Figure 16. Great Salt Lake and its watershed seen from the International Space Station.

  • Federal government

    1. Increase federal funds available for water conservation in the Great Salt Lake watershed through existing and new channels (e.g., WIFIA, ARPA, FEMA). We recommend some specific expenditures under the state government section.
    2. Coordinate water use agreements across state lines. Because a third of the consumptive water use in the Great Salt Lake watershed occurs out of state (Fig. 4), federal facilitation of conservation may be necessary.
    3. Expand monitoring of Great Salt Lake hydrology, including water use and climate. Current estimates are quite rough for surface and subsurface flow to the lake, evapotranspiration from the lake and surrounding wetlands, and water consumption throughout the watershed60,62. This hampers robust estimation of sustainable flow targets and our ability to measure progress114.
    4. Use existing human resources in federal agencies (e.g., BLM, NOAA, NPS, F&W, USGS, EPA, etc.) to strengthen coordination with state agencies managing the lake. Current efforts to monitor and manage lakebed, wetlands, and water conservation efforts suffer from incomplete communication and cooperation, partly because of not having enough personnel.
    Figure 17. Livestock and water Infrastructure in the Heber Valley.

    State government (executive, legislative, agencies)

    1. Authorize emergency water releases from reservoirs to increase streamflow to the lake this year and next. This could include water lease, purchase, or emergency mandate to stabilize Great Salt Lake and benefit impaired aquatic ecosystems throughout the watershed. Compensate water wholesalers for associated loss of revenue.
    2. Establish a long-term target lake level and a short-term emergency release plan. The general framework for sustainable lake management has already been developed in state reports22,51,52. We now need timelines and milestones with legally binding actions informed by a detailed analysis of how many acre-feet each action will deliver.
    3. Create a high-profile website that publicizes overall savings and highlights “water heroes” who are conserving the most. There could be a conservation goal set each winter before water is allocated and a progress bar showing water flow to the lake.
    4. Use current state employees, temporary hires, and volunteers across divisions to contact every water user in the watershed to offer conservation resources, legal briefings on new laws, and an overview of available conservation programs152. Partner with trusted institutions to expand reach and credibility, such as Extension Services, church groups, and agricultural organizations.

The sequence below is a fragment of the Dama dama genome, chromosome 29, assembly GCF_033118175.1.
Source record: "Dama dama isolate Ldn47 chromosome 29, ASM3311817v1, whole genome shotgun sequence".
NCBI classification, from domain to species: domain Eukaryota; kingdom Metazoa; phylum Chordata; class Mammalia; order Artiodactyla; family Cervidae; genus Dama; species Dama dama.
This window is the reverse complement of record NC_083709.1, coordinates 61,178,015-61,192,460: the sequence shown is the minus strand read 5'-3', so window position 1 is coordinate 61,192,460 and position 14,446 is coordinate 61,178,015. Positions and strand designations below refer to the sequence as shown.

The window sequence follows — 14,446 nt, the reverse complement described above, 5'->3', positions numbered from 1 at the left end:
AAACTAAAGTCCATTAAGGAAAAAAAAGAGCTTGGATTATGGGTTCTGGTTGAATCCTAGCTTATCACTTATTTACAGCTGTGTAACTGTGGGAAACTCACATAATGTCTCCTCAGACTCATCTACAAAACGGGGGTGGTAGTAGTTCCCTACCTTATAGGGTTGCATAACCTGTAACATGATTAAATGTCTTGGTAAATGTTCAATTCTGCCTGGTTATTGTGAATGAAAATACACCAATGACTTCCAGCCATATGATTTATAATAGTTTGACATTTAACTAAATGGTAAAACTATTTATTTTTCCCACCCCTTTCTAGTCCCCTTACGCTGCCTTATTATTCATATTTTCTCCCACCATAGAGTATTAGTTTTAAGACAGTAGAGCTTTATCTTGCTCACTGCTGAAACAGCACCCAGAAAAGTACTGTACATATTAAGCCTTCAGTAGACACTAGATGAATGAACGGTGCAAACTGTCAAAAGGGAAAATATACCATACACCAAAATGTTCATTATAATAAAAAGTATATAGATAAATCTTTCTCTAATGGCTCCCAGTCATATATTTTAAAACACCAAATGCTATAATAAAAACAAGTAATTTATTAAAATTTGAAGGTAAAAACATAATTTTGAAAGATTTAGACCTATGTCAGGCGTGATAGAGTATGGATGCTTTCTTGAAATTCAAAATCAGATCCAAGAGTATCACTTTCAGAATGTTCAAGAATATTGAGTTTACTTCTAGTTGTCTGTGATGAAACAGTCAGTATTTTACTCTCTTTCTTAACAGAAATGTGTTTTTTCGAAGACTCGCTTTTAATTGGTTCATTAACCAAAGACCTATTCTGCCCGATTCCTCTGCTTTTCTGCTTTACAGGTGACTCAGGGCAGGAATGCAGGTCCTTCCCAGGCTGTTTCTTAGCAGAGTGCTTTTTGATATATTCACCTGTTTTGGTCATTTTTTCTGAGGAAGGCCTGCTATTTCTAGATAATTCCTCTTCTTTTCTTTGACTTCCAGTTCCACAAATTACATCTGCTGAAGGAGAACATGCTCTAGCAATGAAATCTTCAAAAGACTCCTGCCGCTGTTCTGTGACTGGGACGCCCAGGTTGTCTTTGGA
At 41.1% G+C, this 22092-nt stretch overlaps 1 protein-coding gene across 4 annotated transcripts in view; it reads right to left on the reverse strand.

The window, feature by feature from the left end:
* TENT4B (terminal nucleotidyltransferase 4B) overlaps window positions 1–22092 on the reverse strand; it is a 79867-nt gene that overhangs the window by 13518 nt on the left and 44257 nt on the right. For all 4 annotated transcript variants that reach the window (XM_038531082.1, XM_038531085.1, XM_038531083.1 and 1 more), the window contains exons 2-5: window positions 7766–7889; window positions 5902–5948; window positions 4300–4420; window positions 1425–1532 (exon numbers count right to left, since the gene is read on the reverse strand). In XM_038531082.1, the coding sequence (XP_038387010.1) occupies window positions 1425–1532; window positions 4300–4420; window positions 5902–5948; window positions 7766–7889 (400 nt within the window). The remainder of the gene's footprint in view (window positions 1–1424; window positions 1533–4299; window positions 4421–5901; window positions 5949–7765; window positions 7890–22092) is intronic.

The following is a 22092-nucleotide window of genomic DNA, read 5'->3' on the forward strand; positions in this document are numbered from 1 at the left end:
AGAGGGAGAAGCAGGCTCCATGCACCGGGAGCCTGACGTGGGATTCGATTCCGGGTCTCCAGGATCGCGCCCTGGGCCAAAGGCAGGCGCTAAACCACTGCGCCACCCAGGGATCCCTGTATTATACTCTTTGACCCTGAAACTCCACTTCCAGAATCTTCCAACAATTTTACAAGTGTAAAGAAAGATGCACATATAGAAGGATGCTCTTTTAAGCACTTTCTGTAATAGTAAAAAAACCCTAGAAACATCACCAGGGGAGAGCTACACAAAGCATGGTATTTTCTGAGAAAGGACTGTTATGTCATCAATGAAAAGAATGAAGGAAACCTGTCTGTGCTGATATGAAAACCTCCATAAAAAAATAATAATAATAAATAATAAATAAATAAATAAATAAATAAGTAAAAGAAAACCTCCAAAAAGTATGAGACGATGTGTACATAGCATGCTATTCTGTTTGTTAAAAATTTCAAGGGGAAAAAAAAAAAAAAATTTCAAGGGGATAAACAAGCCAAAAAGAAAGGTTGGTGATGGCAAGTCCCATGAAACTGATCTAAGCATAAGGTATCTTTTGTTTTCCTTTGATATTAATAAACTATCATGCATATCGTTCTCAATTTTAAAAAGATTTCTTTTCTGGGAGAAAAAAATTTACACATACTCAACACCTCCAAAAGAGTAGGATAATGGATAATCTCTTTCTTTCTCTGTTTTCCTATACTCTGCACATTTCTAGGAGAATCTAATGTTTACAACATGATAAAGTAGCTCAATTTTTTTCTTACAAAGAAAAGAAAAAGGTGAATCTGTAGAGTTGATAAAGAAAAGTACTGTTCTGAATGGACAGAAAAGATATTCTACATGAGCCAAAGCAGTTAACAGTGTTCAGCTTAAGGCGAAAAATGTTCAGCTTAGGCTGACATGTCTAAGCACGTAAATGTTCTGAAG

5. Implement tiered water pricing and remove property tax subsidies for water use155.
    6. Offer compensation for not growing crops this year and next and support rapid transitions to less water-intensive crops. Fair compensation could be estimated based on avoided net profit and deficit irrigation adjustments153.
    7. Expand water markets (water banking) to the entire watershed following models developed for saline lake watersheds39,132.
    8. Work with the Utah Water Task Force, UDAF, and other trusted partners to convene water users and conservancy districts from each major watershed to establish a “law of the lake” framework with shortfall contingencies. This is how water conflicts were constructively resolved in the early 2000s in the upper Bear River basin45.
    9. Ensure that water saved by state and federal agricultural optimization programs is permanently designated for the lake. This is one of the mechanisms that allowed the June Sucker Recovery Implementation Program to acquire senior water rights for Utah Lake cooperatively with the watersheds agricultural community46,71,154.
    10. Expand urban/suburban turf removal programs, including making city and county incentives dependent on meeting conservation goals.
    11. Hire additional agency employees across relevant DNR and DEQ divisions (e.g., FFSL and the Division of Water Rights). Investment in permanent conservation staffing is needed for the emergency response and long-term transitions.
    Figure 18. A Tundra Swan looks for water at the former shoreline of Great Salt Lake.

    Local government (cities, counties, and conservancy districts)

    1. Coordinate with state and federal programs to expand awareness and adoption of water conservation measures at city, business, and individual levels (e.g., localscaping, turf removal, and sprinkler maintenance).
    2. Convene homeowner and home builder associations for briefings on the Great Salt Lake situation. Ensure county, city, and neighborhood (e.g., HOA) rules and requirements are updated to encourage or require water conservation.